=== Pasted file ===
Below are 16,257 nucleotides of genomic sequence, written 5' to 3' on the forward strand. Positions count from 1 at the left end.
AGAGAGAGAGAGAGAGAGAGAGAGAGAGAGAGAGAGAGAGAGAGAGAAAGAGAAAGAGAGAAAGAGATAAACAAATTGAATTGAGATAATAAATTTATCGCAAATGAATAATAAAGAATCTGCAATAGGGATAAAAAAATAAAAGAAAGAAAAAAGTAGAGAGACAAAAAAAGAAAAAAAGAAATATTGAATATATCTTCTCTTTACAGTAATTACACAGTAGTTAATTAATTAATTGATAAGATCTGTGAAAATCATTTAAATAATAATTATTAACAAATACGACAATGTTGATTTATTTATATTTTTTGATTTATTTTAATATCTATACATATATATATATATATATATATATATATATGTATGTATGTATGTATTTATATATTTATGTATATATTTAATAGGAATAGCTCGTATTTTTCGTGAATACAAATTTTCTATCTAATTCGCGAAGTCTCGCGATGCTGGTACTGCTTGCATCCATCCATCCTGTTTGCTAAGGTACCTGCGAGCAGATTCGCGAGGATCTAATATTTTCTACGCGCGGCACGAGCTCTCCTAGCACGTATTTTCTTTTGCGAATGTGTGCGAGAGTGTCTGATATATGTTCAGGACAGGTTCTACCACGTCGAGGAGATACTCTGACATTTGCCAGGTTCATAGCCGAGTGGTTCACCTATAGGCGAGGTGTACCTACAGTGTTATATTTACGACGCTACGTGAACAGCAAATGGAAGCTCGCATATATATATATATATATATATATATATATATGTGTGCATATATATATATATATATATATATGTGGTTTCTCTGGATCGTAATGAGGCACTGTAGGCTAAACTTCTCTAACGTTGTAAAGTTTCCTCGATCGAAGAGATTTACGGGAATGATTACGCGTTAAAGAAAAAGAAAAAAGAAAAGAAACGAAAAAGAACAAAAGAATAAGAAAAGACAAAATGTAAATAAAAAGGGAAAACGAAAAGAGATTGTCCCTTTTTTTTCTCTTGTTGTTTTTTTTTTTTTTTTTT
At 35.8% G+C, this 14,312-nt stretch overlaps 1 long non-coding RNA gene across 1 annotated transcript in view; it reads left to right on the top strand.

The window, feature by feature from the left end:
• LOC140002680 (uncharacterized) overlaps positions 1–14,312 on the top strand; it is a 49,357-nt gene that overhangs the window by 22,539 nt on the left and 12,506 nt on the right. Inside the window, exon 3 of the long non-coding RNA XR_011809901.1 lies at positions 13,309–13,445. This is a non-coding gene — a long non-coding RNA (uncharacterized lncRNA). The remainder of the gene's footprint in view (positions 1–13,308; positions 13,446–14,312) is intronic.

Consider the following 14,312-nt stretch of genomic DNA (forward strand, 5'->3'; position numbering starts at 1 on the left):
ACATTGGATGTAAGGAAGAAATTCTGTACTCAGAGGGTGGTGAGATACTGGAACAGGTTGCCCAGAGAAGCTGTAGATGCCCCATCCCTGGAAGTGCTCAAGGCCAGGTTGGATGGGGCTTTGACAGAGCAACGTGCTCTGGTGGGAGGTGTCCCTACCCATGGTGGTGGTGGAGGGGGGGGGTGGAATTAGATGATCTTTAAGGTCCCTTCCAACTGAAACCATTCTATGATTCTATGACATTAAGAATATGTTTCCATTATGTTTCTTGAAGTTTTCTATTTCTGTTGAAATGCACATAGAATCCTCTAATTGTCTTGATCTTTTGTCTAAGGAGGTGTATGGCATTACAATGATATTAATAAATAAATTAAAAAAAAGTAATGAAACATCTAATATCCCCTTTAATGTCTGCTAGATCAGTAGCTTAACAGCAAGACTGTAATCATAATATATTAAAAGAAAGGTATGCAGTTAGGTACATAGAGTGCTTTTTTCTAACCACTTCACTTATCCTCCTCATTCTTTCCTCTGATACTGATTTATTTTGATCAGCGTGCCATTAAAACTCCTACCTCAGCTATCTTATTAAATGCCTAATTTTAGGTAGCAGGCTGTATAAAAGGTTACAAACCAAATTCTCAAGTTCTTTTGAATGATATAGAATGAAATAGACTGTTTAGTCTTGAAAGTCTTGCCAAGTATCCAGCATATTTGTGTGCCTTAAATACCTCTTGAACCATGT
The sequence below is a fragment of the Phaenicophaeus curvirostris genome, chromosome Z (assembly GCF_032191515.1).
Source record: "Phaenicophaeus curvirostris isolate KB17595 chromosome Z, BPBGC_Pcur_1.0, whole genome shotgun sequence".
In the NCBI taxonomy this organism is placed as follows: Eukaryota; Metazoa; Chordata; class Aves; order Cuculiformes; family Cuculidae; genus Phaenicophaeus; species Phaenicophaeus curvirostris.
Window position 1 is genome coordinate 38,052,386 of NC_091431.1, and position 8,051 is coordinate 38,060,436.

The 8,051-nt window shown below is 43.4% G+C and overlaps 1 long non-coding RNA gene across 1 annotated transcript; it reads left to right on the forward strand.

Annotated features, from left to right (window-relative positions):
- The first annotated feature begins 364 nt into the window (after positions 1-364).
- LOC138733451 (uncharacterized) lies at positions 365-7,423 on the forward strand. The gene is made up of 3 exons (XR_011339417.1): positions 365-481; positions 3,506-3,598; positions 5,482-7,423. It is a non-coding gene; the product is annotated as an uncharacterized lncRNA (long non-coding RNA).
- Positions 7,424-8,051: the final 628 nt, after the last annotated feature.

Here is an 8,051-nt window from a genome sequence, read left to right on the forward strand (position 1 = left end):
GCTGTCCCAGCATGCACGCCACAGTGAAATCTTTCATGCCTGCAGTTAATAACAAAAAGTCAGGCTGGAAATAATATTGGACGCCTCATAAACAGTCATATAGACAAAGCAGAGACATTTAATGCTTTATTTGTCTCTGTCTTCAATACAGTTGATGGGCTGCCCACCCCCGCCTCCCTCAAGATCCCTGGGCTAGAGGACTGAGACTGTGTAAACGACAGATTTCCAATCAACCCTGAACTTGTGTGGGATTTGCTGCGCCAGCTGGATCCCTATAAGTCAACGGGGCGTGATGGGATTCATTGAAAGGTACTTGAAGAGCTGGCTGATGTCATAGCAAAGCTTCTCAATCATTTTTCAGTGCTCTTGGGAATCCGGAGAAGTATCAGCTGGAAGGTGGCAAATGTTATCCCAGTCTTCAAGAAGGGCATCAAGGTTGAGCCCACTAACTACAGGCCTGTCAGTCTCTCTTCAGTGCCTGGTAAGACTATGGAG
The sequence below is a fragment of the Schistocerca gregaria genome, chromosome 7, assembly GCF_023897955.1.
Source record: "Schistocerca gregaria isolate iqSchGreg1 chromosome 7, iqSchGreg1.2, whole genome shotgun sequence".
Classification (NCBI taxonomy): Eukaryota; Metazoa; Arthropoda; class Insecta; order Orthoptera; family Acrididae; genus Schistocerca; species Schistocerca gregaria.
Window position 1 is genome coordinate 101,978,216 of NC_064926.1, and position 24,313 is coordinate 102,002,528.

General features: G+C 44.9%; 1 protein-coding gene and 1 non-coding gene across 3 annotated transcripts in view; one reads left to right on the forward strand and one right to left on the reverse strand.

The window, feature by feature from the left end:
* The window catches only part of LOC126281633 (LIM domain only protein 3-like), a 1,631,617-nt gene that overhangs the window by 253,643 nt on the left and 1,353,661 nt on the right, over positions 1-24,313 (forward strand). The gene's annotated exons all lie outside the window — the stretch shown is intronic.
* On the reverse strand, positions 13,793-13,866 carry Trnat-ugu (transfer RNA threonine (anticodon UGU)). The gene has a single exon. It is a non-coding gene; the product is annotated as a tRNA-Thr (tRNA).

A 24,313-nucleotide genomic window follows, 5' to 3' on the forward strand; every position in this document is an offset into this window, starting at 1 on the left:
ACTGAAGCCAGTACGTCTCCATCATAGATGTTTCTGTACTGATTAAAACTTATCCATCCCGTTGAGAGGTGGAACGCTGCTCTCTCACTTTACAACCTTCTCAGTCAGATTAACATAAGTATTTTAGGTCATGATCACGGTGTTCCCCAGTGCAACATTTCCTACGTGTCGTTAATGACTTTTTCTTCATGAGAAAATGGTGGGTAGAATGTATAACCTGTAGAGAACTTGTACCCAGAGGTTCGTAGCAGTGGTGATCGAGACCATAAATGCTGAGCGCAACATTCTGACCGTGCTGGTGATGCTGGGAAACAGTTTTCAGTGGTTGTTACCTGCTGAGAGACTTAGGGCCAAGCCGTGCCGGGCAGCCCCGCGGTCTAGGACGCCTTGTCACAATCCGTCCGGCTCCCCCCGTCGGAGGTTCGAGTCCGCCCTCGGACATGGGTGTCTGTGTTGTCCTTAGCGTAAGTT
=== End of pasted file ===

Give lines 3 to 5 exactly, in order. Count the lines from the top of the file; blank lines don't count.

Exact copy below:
At 35.8% G+C, this 14,312-nt stretch overlaps 1 long non-coding RNA gene across 1 annotated transcript in view; it reads left to right on the top strand.

The window, feature by feature from the left end:
• LOC140002680 (uncharacterized) overlaps positions 1–14,312 on the top strand; it is a 49,357-nt gene that overhangs the window by 22,539 nt on the left and 12,506 nt on the right. Inside the window, exon 3 of the long non-coding RNA XR_011809901.1 lies at positions 13,309–13,445. This is a non-coding gene — a long non-coding RNA (uncharacterized lncRNA). The remainder of the gene's footprint in view (positions 1–13,308; positions 13,446–14,312) is intronic.